While any arcade puzzle title that isn’t Tetris tends to feel like a bit of a Johnny Come Lately kind of effort, it’s easy to forget that Lumines has been around as a series since 2004. Tetsuya Mizuguchi’s music-laden take on the falling blocks type of puzzler has had quite a few outings over the year but never strays far from the original formula and that’s the definitely the case with Lumines Remastered which adds very little to the gameplay fans already know and love.
As with Tetris, the basic idea with Lumines is that blocks drop from the sky but in this case they are always 2×2 squares. Each individual section of the squares can be one of two colours and your job is to rotate and move them in order to position them on the playing field so that you create 2×2 blocks of one colour. Solid 2×2 squares of one colour are then removed with blocks above dropping into the space that they leave while a few points are added to your total. However, if you let the blocks reach the top of the screen then it’s game over.
Over the years I’ve struggled with the absolute simplicity of that, favouring games like Chime where there is a bit more of a structure to things but Lumines has always been a good chill out puzzler and the excellent PS Vita entry Lumines: Electronic Symphony remains one of two physical games that I’ve kept because it never leaves the card slot on my console. So when Mizuguchi announced a PS4 entry for the series, I was pretty interested.
It turns out that this game is pretty much a straight forward take on the usual gameplay. It plays exactly as expected with the easy to pick up puzzle action being something that any gamer can figure out. If you can play Tetris or Columns then this will click immediately with you. Where Lumines Remastered adds its magic is with the presentation. As you’d expect from any Mizuguchi game, music is front and centre here with the game offering a heap of electronic music that’s either chilled, bombastic or somewhere in between and usually it fits the gameplay quite well, especially as any blocks you clear create sounds that fit the music, giving the gameplay and sound a connection, much like you had in Mizuguchi’s masterpiece Rez, although we stop short of buying into that whole synesthesia thing.
Visually the game could have been a standard monochromatic affair and the gameplay would work but they’ve gone all out here to give us a gloriously colourful aesthetic. Each ‘level’ of the game adds a new look called a skin and there are plenty of these skins to unlock, each shifting up the visual appearance of the game. It doesn’t appear to be full 4K but it absolutely pops on a big television and is silky smooth (at least on a PS4 Pro).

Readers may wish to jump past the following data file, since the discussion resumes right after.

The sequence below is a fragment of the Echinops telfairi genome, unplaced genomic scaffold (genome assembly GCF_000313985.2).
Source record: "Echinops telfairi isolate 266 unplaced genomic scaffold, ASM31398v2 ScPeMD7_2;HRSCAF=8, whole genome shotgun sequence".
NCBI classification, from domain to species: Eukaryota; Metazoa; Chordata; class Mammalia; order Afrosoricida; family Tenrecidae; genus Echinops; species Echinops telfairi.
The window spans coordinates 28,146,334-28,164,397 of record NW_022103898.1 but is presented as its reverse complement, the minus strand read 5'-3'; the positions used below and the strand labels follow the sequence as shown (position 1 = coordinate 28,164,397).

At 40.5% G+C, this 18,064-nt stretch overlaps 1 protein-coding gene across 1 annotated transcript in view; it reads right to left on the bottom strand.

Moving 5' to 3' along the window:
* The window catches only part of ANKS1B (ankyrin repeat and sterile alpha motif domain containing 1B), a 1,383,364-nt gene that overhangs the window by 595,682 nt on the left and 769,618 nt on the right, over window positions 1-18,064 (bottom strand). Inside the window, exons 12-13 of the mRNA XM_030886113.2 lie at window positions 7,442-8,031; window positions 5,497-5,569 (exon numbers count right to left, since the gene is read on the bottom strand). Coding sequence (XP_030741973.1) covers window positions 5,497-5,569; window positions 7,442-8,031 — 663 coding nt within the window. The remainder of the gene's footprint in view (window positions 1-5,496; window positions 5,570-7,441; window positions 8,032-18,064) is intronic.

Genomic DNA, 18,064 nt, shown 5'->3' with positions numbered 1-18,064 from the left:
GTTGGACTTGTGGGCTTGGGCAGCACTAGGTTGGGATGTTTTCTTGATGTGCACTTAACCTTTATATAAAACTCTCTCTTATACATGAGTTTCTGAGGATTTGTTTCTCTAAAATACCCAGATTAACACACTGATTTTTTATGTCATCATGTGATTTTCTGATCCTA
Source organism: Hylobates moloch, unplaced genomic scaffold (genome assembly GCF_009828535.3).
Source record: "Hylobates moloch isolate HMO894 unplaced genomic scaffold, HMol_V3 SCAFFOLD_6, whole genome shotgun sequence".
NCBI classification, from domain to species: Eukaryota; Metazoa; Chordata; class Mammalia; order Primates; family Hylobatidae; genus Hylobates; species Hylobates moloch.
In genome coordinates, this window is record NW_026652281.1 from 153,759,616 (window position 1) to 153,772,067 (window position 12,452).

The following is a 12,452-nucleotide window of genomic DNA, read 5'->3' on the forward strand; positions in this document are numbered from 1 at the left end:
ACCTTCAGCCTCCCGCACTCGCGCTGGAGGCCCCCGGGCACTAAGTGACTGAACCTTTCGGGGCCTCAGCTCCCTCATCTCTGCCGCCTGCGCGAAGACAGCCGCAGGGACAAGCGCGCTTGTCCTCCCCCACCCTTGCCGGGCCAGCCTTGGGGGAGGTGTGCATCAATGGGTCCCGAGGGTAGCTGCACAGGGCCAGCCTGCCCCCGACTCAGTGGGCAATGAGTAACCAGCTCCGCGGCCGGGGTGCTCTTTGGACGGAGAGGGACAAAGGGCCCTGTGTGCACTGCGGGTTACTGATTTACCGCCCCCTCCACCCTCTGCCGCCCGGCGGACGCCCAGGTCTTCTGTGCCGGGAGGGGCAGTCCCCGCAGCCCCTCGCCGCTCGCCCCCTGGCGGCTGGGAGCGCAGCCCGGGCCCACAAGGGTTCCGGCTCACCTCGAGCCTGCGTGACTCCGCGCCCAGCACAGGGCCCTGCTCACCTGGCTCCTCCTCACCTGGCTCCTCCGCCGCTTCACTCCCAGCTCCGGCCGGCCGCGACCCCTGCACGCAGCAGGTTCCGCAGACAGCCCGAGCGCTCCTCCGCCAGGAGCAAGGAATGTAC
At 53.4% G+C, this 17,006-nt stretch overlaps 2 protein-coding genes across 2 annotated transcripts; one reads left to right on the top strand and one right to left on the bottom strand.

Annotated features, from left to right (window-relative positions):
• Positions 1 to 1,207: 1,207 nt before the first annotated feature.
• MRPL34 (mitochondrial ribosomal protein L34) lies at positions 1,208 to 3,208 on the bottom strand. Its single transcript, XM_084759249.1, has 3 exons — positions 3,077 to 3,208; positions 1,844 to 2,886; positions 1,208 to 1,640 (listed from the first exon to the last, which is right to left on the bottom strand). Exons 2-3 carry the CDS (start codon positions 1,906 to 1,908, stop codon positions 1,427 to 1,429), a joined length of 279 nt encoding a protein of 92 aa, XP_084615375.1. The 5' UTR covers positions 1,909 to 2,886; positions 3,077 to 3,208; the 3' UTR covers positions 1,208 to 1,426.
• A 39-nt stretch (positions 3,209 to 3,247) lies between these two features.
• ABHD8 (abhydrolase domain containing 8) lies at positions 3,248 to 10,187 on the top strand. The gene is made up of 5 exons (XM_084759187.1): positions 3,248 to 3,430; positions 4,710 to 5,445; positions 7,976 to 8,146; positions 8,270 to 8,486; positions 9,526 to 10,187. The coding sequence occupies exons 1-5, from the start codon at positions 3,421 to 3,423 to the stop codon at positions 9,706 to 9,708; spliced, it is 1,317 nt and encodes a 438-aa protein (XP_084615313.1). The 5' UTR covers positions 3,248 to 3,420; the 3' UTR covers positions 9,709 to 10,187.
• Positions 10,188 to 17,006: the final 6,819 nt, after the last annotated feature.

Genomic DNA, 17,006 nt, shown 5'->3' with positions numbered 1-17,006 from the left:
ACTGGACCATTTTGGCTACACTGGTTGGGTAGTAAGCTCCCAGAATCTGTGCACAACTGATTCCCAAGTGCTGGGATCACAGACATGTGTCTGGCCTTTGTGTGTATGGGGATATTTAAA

The main concern with Lumines generally is that it takes a while to get difficult. A long while. You can be happily playing away for over ten minutes on your first or second go without much fear of failing. It does eventually speed up a bit, making things a bit more enjoyable, but we’d rather keep the games shorter but up the challenge a bit.
You do have time attack options that focus the gameplay a bit better as well as some mission and puzzle modes which really add to the gameplay by trimming out the slower aspects of the game. The puzzle modes require you to create specific shapes on the playing field. These can be pretty fiendish but do help you to become a better player. While the mission modes are focused on specific in-game objectives such as clearing a column or clearing the board in a set number of moves. These are great for pick up and play gaming if you don’t want a one hour run through all the skins in the game.
The package is completed with a VS CPU mode. This sees you sharing one playing field with the AI. The better player will push expand their part of the area and constrict their opponents, making life hard for them. The first player to fail loses the match. This mode is pretty intense and broken down so that you get a break between victories, and defeats.
We’ve lost the avatar abilities from Electronic Symphony which is a shame as they were often pretty useful and there are no editor modes for creating your own visuals and music. You can create a playlist of skins but that’s not very exciting. Overall though, we’ve got very few complaints. The game looks and sounds better than ever and the gameplay is still what you want if you’re a fan of the series. As far as sequels or reboots go, it’s not up there with Rez Infinite which took an already great game and added VR support and a whole new level. By comparison Lumines Remastered feels a little lacking but in its own right this won’t disappoint fans of Lumines or puzzle games in general.
We’re still not sure how you pronounce it though.
+ Great presentation
+ Puzzle and Mission modes add variation
- Core gameplay may be too simplistic for some
- No online play